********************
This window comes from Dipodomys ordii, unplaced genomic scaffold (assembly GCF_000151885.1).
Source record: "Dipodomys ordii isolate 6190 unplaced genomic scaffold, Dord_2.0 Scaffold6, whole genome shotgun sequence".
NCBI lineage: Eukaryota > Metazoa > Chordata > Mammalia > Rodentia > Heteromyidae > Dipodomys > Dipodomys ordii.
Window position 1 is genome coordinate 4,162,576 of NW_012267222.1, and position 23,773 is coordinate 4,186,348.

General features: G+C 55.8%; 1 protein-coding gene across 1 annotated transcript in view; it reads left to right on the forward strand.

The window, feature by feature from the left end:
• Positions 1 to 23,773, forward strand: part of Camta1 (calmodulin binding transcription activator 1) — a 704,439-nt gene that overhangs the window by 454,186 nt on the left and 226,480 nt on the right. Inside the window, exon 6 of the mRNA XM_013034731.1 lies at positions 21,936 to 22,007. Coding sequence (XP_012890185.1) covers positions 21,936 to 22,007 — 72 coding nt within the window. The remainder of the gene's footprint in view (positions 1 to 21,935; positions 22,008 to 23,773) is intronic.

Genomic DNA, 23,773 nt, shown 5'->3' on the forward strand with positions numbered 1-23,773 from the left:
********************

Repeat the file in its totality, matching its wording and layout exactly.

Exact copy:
This window comes from Dipodomys ordii, unplaced genomic scaffold (assembly GCF_000151885.1).
Source record: "Dipodomys ordii isolate 6190 unplaced genomic scaffold, Dord_2.0 Scaffold6, whole genome shotgun sequence".
NCBI lineage: Eukaryota > Metazoa > Chordata > Mammalia > Rodentia > Heteromyidae > Dipodomys > Dipodomys ordii.
Window position 1 is genome coordinate 4,162,576 of NW_012267222.1, and position 23,773 is coordinate 4,186,348.

General features: G+C 55.8%; 1 protein-coding gene across 1 annotated transcript in view; it reads left to right on the forward strand.

The window, feature by feature from the left end:
• Positions 1 to 23,773, forward strand: part of Camta1 (calmodulin binding transcription activator 1) — a 704,439-nt gene that overhangs the window by 454,186 nt on the left and 226,480 nt on the right. Inside the window, exon 6 of the mRNA XM_013034731.1 lies at positions 21,936 to 22,007. Coding sequence (XP_012890185.1) covers positions 21,936 to 22,007 — 72 coding nt within the window. The remainder of the gene's footprint in view (positions 1 to 21,935; positions 22,008 to 23,773) is intronic.

Genomic DNA, 23,773 nt, shown 5'->3' on the forward strand with positions numbered 1-23,773 from the left: